He was nearly finished categorizing and writing when the tourism commission came up with a 2018 campaign that stole his thunder: “Nebraska: Honestly, it’s not for everyone.”

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He had to sit down when he heard the news. “I was so bummed, I put the whole thing on the shelf.”

But on Facebook he’d committed himself to a book. He’d shared photos, gauging friends’ reactions as he winnowed down which images would make the cut. He’d shared his concept, so no one could accuse him of plagiarizing. And a pandemic made him reconsider.

“The Least Interesting Place” sold out its first printing of 500 shortly after its September release, and the second printing is heading out the door now.

You can find it in lots of places — Roca Tavern, Francie & Finch Bookshop, From Nebraska, The Fort and as far as Red Cloud, David City and

If you want it shipped, he’ll stick it in the mail inside a Valentino’s pizza box — it’s about the size of a medium pie — the book protected by Runza wrappers.

Earlier this fall, one of those books showed up on Bill Munn’s doorstep in Denver.

“I thought, ‘Oh, someone sent me a frozen Val’s pizza, that’s cool,’” said Munn, a former classmate of Steinhausen’s in Waverly. “Then I opened it up and it was a book.”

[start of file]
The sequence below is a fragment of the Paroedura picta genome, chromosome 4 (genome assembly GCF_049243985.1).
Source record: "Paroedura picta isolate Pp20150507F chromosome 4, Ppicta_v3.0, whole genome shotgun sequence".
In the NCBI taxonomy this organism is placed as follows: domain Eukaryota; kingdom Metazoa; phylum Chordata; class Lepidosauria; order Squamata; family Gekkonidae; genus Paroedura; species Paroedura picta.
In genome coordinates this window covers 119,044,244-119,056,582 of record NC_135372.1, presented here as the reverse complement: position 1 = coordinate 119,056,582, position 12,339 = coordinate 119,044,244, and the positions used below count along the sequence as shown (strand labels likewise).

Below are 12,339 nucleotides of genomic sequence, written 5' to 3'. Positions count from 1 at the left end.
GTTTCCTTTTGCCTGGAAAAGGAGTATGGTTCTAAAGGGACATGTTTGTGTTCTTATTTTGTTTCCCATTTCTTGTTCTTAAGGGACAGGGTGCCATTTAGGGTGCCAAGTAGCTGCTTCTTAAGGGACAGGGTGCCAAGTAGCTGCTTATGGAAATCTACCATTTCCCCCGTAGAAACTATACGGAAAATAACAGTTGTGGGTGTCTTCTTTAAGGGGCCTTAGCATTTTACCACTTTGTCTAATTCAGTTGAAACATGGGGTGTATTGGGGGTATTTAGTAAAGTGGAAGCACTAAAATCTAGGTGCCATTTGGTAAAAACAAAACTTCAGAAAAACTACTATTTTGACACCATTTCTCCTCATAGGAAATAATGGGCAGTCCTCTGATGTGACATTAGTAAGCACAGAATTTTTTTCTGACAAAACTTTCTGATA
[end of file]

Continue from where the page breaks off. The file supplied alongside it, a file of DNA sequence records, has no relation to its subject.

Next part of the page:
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Munn thought that was pretty cool, too. He read “The Least Interesting Place” — a gift from his sister — cover to cover that first weekend.

“Matt’s an incredibly talented guy, I’m not sure he knows how good a photographer he is.”

The book transports him home, Munn said. He flips through its pages almost every day.

Photos of Camp Creek Threshers. Nebraska storms and sunrises. Images from around Waverly.

“It’s very nostalgic,” he says. “It warms you to look at those pages.”

Tractors and rodeos and rainbows and old cars and trains and cranes and cowboy boots on fence posts — printed and edited in Nebraska, tucked inside a pizza box that shouts Nebraska.

Clever marketing, yes. And compellingly put together.

“I was pushed by a lot of people to do this project,” Steinhausen said. “And it was kind of fun to put my own take on the state with my own images.”

For him, the book’s images conjure so many memories. They take him back. They bring him joy.

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He doesn’t go in search of photos, he says. But he has his camera ready when they show up.

Like that pair of cows on Page 4, silhouetted in the setting sun along a country road as he was heading home from a buddy’s house.

He shot them from the driver’s seat. Talking to them like they were models on a fashion shoot.

To keep them maintaining their pose, he said.

“And to entertain myself.”

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'The Least Interesting Place'

To learn more about Matt Steinhausen's Nebraska photo book or to order, visit "The Least Interesting Place" on Facebook.

The book is also available at several locations in Lincoln and Southeast Nebraska.

Reach the writer at 402-473-7218 or

On Twitter @TheRealCLK


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Cindy Lange-Kubick has loved writing columns about life in her hometown since 1994. She had hoped to become a people person by now, nonetheless she would love to hear your tales of fascinating neighbors and interesting places.